Around 1961, our parents bought a brand-new house in a ‘burgeoning new suburb’. My one-year older brother, Clive, and I grew up in Niddrie (Melbourne, Victoria) where the first three houses clustered together on a ‘miles-long’ dirt road of paddocks and gum trees. Then aged seven and eight, this equated to… boring!
We walked everywhere; the nearest tram stop a distant hike. There was never much in the way of shop-bought toys, though we did have my grandmother’s ‘flotsam and jetsam’ from her haberdashery shop! Heaps of huge wool boxes and big cardboard rolls were turned into cubby-houses, both in the ceiling of the garage during winter, and outside in summer. Great fun!
On weekends we roamed the paddocks with a knife and string to make bows and arrows from gum tree saplings and fired nail-studded arrows into home-made targets. Or playing Cowdies and Indians, and yes, being one year younger, I was always the Indian!
We loved making brown-paper and string kites. Dad would fire up the donkey engine and grab a pot of glue (from the knackery, and boy, didn’t it stink), and with a chunky brush, would glue our stripling frame and paper together adding a long string tail with rags flapping every 12 inches or so. Watching them soar into the sky was so satisfying!
In winter, when the dirt roads were a quagmire and the paddocks sodden, we used to make what I think they call these days, a Knitting Nancy. However, in the ’60s it was a chunky cotton reel with four slender nails hammered in the top. With one sharpened nail, you could loop and weave the wool around the nails until a snake-like woven cylinder would start inching out of the bottom of the cotton reel. We’d both be at it endlessly, until our ‘rope’ was easily 50-foot long (15m). Once it was ‘cast off’, what did we do with it?
As my bedroom was at the end of the house and Clive’s up near the front door, we’d tie the two ends together so it made a circle, looping it down the hall, door handle to door handle. We’d sit in our respective bedrooms writing notes to each other. I can’t recall what about, probably spies, or codes or something secret. We’d pull the rope and the note would slowly dance its way up the long hallway. It kept us amused for hours.
Another amusement, albeit an ergonomic one for Mum, was floor polishing. Our new house didn’t have the luxurious new Axminster – we had polished wooden floors, so Mum would spread wax, tie old jumpers on our feet, and off we’d go, skating all over the house! Such fun, and Mum got the floor polished.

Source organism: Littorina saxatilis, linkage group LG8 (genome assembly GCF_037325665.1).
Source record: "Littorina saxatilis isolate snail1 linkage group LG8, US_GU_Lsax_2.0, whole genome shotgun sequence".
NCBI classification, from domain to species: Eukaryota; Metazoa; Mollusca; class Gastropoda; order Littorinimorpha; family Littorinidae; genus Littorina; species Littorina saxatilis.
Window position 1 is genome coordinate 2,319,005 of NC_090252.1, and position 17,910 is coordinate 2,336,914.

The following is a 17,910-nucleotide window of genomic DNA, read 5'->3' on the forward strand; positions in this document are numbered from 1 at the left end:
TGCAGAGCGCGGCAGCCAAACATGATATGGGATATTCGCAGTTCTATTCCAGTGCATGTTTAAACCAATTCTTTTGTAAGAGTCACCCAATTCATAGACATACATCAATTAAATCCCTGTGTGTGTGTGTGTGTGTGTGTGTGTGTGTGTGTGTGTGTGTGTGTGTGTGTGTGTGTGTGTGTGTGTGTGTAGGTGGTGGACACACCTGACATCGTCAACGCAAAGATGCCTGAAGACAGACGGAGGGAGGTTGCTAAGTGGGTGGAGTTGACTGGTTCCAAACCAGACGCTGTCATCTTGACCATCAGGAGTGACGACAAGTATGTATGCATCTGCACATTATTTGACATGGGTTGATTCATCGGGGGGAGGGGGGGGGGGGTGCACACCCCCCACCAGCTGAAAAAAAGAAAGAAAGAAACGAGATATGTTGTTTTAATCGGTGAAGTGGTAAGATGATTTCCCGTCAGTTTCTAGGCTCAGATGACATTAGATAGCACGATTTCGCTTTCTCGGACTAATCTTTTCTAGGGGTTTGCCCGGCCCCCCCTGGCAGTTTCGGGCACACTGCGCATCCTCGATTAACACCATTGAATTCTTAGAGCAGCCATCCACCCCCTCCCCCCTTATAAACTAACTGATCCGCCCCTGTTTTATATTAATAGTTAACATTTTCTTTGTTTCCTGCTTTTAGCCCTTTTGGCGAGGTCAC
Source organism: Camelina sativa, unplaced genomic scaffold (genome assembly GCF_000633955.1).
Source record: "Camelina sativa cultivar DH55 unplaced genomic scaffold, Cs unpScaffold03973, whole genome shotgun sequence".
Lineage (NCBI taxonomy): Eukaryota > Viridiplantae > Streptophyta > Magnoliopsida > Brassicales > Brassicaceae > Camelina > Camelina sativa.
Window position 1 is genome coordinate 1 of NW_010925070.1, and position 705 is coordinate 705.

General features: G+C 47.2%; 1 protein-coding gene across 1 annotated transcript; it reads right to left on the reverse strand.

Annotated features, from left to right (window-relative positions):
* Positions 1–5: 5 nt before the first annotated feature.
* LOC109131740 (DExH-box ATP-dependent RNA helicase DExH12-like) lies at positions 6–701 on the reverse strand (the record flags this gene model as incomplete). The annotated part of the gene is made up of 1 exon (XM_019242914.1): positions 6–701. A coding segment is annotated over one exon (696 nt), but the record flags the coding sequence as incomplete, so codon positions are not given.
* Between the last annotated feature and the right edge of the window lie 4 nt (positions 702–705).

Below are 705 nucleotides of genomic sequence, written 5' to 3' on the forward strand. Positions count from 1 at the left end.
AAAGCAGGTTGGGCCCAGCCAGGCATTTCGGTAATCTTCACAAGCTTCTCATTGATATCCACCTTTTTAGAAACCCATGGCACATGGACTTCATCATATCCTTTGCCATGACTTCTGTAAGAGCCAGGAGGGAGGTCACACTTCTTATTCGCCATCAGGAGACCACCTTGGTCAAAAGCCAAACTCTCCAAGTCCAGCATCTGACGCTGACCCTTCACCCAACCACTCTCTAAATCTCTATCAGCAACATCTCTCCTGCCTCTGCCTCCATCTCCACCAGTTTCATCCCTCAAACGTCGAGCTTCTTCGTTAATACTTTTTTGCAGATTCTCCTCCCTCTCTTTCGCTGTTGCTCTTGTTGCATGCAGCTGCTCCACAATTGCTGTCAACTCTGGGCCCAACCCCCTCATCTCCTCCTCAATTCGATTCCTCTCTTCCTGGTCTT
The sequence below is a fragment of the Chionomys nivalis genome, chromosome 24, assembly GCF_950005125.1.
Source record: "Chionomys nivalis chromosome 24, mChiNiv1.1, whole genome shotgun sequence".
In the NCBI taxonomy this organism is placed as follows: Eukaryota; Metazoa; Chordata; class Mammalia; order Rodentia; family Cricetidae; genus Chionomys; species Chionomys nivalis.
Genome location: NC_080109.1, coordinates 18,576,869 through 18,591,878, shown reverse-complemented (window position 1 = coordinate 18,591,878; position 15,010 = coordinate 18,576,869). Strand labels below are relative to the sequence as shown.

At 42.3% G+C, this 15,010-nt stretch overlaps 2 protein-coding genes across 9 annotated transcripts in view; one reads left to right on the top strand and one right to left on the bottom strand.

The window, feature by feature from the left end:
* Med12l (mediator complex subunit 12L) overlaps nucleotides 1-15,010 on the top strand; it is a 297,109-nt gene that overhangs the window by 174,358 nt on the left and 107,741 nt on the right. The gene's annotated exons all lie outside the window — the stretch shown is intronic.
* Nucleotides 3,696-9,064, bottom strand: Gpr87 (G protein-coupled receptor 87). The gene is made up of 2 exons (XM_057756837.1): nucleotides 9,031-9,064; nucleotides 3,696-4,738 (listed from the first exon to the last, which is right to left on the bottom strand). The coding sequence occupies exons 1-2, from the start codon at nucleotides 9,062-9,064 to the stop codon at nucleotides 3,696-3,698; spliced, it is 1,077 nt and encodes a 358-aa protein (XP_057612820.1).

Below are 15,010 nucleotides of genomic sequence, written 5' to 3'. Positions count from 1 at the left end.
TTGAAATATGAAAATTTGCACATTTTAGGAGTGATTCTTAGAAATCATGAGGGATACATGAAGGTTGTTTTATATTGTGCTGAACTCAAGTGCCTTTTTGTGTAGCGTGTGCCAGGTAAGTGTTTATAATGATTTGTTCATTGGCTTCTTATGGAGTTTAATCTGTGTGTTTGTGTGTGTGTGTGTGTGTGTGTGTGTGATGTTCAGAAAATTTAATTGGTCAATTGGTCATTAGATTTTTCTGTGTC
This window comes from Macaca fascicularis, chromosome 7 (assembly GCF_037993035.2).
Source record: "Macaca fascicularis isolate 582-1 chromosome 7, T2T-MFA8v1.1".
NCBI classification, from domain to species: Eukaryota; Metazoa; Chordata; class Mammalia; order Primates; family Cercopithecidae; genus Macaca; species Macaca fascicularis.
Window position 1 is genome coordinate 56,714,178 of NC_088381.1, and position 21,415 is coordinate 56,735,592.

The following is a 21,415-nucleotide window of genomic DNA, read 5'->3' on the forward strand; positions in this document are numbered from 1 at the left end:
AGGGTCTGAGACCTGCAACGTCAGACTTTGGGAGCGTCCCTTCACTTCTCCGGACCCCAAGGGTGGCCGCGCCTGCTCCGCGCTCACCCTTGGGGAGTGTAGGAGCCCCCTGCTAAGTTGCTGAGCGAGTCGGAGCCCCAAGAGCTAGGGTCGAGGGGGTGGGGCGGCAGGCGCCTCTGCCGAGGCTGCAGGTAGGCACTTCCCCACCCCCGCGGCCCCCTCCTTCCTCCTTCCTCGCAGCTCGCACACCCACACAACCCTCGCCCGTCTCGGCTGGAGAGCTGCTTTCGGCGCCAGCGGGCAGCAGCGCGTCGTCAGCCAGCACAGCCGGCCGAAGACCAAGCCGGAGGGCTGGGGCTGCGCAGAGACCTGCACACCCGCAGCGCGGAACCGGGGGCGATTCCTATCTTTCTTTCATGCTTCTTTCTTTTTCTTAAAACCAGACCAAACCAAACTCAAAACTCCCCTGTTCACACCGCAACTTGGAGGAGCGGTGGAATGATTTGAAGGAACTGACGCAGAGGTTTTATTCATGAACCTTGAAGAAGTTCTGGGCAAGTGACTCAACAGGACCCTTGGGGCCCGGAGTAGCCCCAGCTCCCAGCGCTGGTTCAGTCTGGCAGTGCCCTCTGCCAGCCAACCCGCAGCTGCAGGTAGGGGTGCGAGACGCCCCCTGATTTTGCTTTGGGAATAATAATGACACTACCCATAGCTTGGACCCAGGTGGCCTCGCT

We loved our high jumps and tennis. Dad helped to rig up two 6-foot (1.8m) poles, whacked a series of nails in each, grabbed a bit of dowel, an old mattress, and bingo, one high jump set for the back yard. Tennis was played on a chalk-drawn court on the concrete in front of the garage. The net was a length of rope tied to the paling fence on one side and the garden seat opposite.
Then there were billy carts – our favourite was the silver-painted ‘Rocket’ with pram wheels! We also had a homemade skateboard, which was terrific! It’s amazing we didn’t get killed as we towed each other up and down hills with one riding a bike, the other basically ‘water skiing’ behind.
At our primary school – Doutta Galla – I played netball, Clive football. Jumping over elastic looped around people’s legs became a craze, as did ‘Jacks’, though ours were a bit embarrassing as we did not have the coloured plastic ones from the shop, but the actual knucklebones dried out from cooking lamb shanks. We played Pick-up Sticks, gutter ball and lots of card games.
We kids thrived in the Christmas holiday heat, whereas Mum got fractious, booting us out the door saying don’t come home till it gets dark. We’d cadge lemonade bottles from wherever we could to get the refund from the local milk bar to gain our entrance fee to the Essendon City Baths. No sun cream then. Coated in coconut oil, we’d lie on our towels and baste like sausages under a griller. Or we’d head off to the Niddrie quarry to ‘muck around’ – throwing ‘yonnies’, locating caves, looking for snakes and lizards, basically wandering around by ourselves in the middle of nowhere, with no way of contacting anyone should anything have gone wrong.
It totally freaks me out to think what we used to get up to back then, but I also feel quite special as that era will never been seen again and we were lucky enough to have lived through it!